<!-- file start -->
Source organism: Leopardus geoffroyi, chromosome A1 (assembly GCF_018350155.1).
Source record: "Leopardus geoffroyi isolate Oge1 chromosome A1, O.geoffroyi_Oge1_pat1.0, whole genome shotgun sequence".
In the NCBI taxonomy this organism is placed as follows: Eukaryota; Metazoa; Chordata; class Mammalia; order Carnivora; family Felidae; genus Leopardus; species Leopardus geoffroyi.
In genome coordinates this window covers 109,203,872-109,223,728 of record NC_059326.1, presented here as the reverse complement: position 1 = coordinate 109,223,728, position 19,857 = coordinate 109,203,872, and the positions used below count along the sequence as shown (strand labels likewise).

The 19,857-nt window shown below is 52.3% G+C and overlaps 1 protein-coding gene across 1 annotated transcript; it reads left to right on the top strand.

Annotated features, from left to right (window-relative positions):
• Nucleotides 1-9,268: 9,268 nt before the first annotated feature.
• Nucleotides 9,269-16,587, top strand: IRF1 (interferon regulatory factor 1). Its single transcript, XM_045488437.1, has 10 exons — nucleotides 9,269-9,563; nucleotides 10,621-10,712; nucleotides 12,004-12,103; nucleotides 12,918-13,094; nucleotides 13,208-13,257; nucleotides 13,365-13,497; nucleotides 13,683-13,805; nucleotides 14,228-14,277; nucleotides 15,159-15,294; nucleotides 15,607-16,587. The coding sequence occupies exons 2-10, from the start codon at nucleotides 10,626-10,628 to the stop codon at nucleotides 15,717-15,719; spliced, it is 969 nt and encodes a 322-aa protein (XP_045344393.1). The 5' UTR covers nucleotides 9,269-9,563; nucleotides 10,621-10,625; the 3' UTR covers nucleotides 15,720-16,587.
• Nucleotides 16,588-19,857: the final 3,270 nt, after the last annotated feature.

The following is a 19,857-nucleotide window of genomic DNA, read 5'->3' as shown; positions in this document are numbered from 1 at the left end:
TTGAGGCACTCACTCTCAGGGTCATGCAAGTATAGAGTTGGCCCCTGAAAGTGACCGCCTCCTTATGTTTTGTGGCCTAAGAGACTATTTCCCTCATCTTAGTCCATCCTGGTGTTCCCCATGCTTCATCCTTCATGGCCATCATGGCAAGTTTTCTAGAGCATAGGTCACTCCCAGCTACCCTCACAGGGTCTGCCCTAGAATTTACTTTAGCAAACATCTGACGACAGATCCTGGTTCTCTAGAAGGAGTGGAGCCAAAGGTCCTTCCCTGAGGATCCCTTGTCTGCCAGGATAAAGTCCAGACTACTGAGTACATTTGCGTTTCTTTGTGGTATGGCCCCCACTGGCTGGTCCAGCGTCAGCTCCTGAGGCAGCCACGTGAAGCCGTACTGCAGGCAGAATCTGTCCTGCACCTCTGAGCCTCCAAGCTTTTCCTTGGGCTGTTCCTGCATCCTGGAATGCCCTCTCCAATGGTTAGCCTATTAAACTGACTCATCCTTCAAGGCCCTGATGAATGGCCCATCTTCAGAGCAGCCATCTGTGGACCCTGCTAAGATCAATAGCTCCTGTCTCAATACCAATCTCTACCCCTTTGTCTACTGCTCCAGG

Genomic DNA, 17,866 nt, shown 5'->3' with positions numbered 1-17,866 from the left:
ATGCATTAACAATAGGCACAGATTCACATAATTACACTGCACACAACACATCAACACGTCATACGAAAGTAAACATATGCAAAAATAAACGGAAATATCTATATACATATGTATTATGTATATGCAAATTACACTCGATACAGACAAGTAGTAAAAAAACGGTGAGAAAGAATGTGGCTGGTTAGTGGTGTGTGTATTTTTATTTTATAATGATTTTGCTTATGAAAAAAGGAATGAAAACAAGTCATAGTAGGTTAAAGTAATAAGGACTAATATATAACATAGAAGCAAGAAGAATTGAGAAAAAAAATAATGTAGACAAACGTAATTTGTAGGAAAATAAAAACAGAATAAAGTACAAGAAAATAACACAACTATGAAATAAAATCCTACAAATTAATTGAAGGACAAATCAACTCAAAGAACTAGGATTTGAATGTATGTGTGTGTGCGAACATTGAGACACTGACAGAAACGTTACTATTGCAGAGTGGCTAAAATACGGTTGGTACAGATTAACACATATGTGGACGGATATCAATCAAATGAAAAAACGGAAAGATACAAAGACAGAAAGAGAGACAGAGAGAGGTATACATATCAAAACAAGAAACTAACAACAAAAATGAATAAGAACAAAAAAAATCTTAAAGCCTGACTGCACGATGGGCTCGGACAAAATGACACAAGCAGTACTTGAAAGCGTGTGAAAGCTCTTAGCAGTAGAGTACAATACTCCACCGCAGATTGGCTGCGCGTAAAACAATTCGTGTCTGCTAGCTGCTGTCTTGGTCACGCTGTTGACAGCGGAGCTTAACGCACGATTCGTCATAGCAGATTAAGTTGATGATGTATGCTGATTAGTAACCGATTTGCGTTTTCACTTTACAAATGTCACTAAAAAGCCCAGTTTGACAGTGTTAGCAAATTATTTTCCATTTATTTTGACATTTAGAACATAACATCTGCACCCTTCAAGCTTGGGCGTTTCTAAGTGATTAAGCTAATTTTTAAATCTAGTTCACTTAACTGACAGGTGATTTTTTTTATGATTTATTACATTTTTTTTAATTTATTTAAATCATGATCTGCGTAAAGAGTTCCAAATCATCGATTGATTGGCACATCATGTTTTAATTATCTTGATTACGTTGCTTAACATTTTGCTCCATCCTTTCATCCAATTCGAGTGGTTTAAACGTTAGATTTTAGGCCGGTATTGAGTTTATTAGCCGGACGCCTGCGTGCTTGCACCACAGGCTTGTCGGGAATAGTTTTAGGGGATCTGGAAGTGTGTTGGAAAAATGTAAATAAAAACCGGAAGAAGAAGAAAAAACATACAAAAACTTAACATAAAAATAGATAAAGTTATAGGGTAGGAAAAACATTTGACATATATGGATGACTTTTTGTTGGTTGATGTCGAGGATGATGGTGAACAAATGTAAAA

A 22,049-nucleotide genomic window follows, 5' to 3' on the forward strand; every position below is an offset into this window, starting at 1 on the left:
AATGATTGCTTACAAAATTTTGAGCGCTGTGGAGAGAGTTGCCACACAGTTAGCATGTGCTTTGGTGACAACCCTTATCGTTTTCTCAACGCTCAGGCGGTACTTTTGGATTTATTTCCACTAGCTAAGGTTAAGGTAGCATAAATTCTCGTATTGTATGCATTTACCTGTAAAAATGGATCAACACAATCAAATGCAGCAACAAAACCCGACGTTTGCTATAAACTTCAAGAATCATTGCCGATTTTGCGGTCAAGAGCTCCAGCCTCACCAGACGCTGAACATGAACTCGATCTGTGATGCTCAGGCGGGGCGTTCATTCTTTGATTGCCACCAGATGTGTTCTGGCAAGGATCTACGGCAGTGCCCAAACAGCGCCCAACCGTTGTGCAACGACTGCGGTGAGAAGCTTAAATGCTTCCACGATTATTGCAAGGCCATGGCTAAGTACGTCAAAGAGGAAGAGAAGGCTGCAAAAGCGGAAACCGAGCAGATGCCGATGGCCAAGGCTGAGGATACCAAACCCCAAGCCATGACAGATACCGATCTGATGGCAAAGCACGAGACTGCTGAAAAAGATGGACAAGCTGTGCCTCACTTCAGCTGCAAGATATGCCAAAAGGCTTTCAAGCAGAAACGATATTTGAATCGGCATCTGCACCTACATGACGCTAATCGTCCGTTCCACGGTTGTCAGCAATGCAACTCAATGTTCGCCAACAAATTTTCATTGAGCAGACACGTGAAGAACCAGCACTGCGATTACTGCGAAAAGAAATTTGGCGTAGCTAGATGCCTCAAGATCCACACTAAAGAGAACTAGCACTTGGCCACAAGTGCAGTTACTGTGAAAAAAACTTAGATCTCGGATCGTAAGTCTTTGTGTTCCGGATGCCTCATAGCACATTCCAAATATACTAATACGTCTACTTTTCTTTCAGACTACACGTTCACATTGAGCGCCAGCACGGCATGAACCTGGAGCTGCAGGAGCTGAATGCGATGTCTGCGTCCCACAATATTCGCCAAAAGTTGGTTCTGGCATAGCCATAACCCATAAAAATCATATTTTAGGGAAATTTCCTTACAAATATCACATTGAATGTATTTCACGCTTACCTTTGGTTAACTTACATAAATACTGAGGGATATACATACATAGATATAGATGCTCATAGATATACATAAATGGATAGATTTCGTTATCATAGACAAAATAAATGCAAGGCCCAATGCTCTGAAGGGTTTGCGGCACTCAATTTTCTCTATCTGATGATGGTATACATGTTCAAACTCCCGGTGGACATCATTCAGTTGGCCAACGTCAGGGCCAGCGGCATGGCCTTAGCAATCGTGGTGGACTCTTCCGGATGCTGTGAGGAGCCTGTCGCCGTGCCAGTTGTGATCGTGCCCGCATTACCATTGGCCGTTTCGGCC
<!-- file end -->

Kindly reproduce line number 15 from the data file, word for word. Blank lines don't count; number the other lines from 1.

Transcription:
AATGATTGCTTACAAAATTTTGAGCGCTGTGGAGAGAGTTGCCACACAGTTAGCATGTGCTTTGGTGACAACCCTTATCGTTTTCTCAACGCTCAGGCGGTACTTTTGGATTTATTTCCACTAGCTAAGGTTAAGGTAGCATAAATTCTCGTATTGTATGCATTTACCTGTAAAAATGGATCAACACAATCAAATGCAGCAACAAAACCCGACGTTTGCTATAAACTTCAAGAATCATTGCCGATTTTGCGGTCAAGAGCTCCAGCCTCACCAGACGCTGAACATGAACTCGATCTGTGATGCTCAGGCGGGGCGTTCATTCTTTGATTGCCACCAGATGTGTTCTGGCAAGGATCTACGGCAGTGCCCAAACAGCGCCCAACCGTTGTGCAACGACTGCGGTGAGAAGCTTAAATGCTTCCACGATTATTGCAAGGCCATGGCTAAGTACGTCAAAGAGGAAGAGAAGGCTGCAAAAGCGGAAACCGAGCAGATGCCGATGGCCAAGGCTGAGGATACCAAACCCCAAGCCATGACAGATACCGATCTGATGGCAAAGCACGAGACTGCTGAAAAAGATGGACAAGCTGTGCCTCACTTCAGCTGCAAGATATGCCAAAAGGCTTTCAAGCAGAAACGATATTTGAATCGGCATCTGCACCTACATGACGCTAATCGTCCGTTCCACGGTTGTCAGCAATGCAACTCAATGTTCGCCAACAAATTTTCATTGAGCAGACACGTGAAGAACCAGCACTGCGATTACTGCGAAAAGAAATTTGGCGTAGCTAGATGCCTCAAGATCCACACTAAAGAGAACTAGCACTTGGCCACAAGTGCAGTTACTGTGAAAAAAACTTAGATCTCGGATCGTAAGTCTTTGTGTTCCGGATGCCTCATAGCACATTCCAAATATACTAATACGTCTACTTTTCTTTCAGACTACACGTTCACATTGAGCGCCAGCACGGCATGAACCTGGAGCTGCAGGAGCTGAATGCGATGTCTGCGTCCCACAATATTCGCCAAAAGTTGGTTCTGGCATAGCCATAACCCATAAAAATCATATTTTAGGGAAATTTCCTTACAAATATCACATTGAATGTATTTCACGCTTACCTTTGGTTAACTTACATAAATACTGAGGGATATACATACATAGATATAGATGCTCATAGATATACATAAATGGATAGATTTCGTTATCATAGACAAAATAAATGCAAGGCCCAATGCTCTGAAGGGTTTGCGGCACTCAATTTTCTCTATCTGATGATGGTATACATGTTCAAACTCCCGGTGGACATCATTCAGTTGGCCAACGTCAGGGCCAGCGGCATGGCCTTAGCAATCGTGGTGGACTCTTCCGGATGCTGTGAGGAGCCTGTCGCCGTGCCAGTTGTGATCGTGCCCGCATTACCATTGGCCGTTTCGGCC